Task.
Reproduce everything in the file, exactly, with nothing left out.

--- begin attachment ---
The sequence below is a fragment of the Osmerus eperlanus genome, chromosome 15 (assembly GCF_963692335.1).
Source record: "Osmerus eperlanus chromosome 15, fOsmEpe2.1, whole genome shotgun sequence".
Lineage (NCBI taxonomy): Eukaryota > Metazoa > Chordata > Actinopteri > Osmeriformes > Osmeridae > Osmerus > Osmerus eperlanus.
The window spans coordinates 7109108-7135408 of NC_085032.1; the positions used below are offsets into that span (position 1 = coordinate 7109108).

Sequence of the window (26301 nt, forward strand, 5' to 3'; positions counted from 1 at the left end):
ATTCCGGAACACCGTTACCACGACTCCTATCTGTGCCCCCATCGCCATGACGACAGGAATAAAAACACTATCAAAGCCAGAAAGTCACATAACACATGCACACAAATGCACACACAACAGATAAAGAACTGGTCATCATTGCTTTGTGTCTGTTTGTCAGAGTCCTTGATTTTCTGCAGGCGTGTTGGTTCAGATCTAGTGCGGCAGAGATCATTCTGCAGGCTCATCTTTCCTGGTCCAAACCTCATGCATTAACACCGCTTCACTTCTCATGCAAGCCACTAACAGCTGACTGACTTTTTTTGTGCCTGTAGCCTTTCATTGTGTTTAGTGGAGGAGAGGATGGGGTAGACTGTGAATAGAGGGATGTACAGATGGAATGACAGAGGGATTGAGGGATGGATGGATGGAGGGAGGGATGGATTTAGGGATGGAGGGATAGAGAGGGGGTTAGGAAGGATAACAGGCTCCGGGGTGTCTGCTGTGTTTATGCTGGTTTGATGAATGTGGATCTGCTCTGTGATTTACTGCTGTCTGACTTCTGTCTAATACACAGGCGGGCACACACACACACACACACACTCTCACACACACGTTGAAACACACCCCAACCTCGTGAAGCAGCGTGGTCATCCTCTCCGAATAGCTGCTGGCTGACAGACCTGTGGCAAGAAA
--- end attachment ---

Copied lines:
The sequence below is a fragment of the Osmerus eperlanus genome, chromosome 15 (assembly GCF_963692335.1).
Source record: "Osmerus eperlanus chromosome 15, fOsmEpe2.1, whole genome shotgun sequence".
Lineage (NCBI taxonomy): Eukaryota > Metazoa > Chordata > Actinopteri > Osmeriformes > Osmeridae > Osmerus > Osmerus eperlanus.
The window spans coordinates 7109108-7135408 of NC_085032.1; the positions used below are offsets into that span (position 1 = coordinate 7109108).

Sequence of the window (26301 nt, forward strand, 5' to 3'; positions counted from 1 at the left end):
ATTCCGGAACACCGTTACCACGACTCCTATCTGTGCCCCCATCGCCATGACGACAGGAATAAAAACACTATCAAAGCCAGAAAGTCACATAACACATGCACACAAATGCACACACAACAGATAAAGAACTGGTCATCATTGCTTTGTGTCTGTTTGTCAGAGTCCTTGATTTTCTGCAGGCGTGTTGGTTCAGATCTAGTGCGGCAGAGATCATTCTGCAGGCTCATCTTTCCTGGTCCAAACCTCATGCATTAACACCGCTTCACTTCTCATGCAAGCCACTAACAGCTGACTGACTTTTTTTGTGCCTGTAGCCTTTCATTGTGTTTAGTGGAGGAGAGGATGGGGTAGACTGTGAATAGAGGGATGTACAGATGGAATGACAGAGGGATTGAGGGATGGATGGATGGAGGGAGGGATGGATTTAGGGATGGAGGGATAGAGAGGGGGTTAGGAAGGATAACAGGCTCCGGGGTGTCTGCTGTGTTTATGCTGGTTTGATGAATGTGGATCTGCTCTGTGATTTACTGCTGTCTGACTTCTGTCTAATACACAGGCGGGCACACACACACACACACACACTCTCACACACACGTTGAAACACACCCCAACCTCGTGAAGCAGCGTGGTCATCCTCTCCGAATAGCTGCTGGCTGACAGACCTGTGGCAAGAAA